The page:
"We wanted to bring the ethereal into it all," he told Latvian Radio about the choice to eschew glass-cases in this exhibit.
"Something magical - that you can all but touch, but perhaps the luster, the cleanness will make the visitors keep their fingers away," said Nīmanis.
Artis Nīmanis has been working with glass for twenty years. He calls reflective-coated glass his signature style, making the surroundings part of the artwork.
"If the wall is pink, we have a pink work of art. If the wall is green - it's green. It's black at night while the sun gives it sparkle. It's a never-ending game," the artist said.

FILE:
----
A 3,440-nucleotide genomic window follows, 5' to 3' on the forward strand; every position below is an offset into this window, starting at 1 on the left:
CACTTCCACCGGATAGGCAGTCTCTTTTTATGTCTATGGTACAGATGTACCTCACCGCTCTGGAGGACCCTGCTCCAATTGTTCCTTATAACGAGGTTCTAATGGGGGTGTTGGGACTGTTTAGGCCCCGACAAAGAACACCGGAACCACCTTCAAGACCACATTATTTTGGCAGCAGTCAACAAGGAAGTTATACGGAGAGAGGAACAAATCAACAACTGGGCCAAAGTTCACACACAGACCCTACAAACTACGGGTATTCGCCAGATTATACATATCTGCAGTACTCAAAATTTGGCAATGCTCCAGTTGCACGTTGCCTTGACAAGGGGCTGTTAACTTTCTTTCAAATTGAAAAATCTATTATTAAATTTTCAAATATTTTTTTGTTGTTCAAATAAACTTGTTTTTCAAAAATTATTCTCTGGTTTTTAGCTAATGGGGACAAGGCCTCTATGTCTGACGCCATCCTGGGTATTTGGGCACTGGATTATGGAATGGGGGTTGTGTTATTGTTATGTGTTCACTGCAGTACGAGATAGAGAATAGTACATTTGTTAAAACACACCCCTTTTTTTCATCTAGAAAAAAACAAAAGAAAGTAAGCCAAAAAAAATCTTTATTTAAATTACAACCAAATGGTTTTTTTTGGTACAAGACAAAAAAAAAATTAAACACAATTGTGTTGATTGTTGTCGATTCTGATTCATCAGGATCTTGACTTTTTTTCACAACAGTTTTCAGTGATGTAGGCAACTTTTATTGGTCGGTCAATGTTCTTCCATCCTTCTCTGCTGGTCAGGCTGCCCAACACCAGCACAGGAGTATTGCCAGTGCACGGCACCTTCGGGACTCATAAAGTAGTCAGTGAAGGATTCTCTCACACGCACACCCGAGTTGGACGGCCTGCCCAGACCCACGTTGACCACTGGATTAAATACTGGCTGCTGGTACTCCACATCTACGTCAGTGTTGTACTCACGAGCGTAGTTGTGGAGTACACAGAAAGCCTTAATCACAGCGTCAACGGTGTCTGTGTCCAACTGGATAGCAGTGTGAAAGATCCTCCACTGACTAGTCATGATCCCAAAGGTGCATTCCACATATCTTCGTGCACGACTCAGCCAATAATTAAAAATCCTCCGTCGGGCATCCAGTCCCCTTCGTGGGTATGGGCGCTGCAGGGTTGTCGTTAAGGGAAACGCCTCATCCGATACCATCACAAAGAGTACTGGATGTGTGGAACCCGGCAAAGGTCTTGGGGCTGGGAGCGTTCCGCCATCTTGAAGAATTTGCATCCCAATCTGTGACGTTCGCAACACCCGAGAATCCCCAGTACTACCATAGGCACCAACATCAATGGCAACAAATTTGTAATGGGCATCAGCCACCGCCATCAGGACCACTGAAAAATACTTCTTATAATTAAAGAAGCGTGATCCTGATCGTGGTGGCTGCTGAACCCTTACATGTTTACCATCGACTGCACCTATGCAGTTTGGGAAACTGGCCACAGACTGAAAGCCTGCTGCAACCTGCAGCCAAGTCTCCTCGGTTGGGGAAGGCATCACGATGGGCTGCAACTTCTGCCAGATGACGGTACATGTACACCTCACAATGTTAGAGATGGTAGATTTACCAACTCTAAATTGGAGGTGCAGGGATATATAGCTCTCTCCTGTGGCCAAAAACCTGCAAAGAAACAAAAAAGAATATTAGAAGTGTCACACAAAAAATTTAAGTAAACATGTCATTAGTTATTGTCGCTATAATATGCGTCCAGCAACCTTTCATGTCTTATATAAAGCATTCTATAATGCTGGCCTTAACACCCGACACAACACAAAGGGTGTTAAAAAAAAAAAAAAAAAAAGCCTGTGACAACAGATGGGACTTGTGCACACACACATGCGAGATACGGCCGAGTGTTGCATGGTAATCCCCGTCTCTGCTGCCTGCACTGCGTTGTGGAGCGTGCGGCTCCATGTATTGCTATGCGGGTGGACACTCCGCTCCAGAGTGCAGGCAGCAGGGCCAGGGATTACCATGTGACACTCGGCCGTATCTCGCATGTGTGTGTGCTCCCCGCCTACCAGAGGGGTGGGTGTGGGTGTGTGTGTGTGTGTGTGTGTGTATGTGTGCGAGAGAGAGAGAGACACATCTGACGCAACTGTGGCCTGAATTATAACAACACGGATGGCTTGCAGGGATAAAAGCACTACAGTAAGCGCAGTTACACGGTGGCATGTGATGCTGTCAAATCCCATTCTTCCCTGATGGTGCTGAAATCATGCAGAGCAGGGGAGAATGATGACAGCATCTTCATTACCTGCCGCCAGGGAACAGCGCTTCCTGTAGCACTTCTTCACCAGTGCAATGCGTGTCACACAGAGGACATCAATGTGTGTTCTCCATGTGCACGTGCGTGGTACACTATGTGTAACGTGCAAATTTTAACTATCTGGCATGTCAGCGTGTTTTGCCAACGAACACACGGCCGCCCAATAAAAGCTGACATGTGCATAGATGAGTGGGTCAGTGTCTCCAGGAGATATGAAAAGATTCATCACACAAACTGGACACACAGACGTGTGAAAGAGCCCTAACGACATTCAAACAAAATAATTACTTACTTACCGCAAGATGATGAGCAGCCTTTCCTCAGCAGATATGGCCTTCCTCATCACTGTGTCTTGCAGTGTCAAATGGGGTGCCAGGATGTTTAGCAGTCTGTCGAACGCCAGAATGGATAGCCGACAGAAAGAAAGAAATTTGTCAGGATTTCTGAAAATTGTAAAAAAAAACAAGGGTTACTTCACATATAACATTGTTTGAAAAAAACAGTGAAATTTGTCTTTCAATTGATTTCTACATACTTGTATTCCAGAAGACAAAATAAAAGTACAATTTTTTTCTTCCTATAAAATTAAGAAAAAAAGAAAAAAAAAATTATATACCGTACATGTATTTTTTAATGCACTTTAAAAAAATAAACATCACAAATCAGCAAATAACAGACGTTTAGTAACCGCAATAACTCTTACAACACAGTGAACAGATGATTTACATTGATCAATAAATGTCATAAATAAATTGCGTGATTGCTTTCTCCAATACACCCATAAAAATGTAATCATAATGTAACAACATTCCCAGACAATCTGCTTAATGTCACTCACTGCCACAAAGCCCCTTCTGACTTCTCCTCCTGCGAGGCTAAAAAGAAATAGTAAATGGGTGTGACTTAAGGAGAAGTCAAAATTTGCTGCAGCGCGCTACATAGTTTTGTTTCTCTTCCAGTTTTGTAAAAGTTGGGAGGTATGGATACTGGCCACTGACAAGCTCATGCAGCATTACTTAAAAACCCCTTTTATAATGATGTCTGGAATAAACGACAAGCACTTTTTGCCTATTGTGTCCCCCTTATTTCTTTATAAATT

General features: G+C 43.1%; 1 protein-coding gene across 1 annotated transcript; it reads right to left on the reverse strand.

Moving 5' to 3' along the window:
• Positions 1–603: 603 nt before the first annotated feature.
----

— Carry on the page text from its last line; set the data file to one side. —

The head of the museum Inese Baranovska told Latvian Radio that the exhibit doesn't view glass purely as a design object but rather as a feeling - about the fragile in our relationships, in nature and the world.
Nīmanis' works have been on show from Mexico to Japan. He started doing glass art at the Decorative Art High School and says he has never tired of using the transparent material.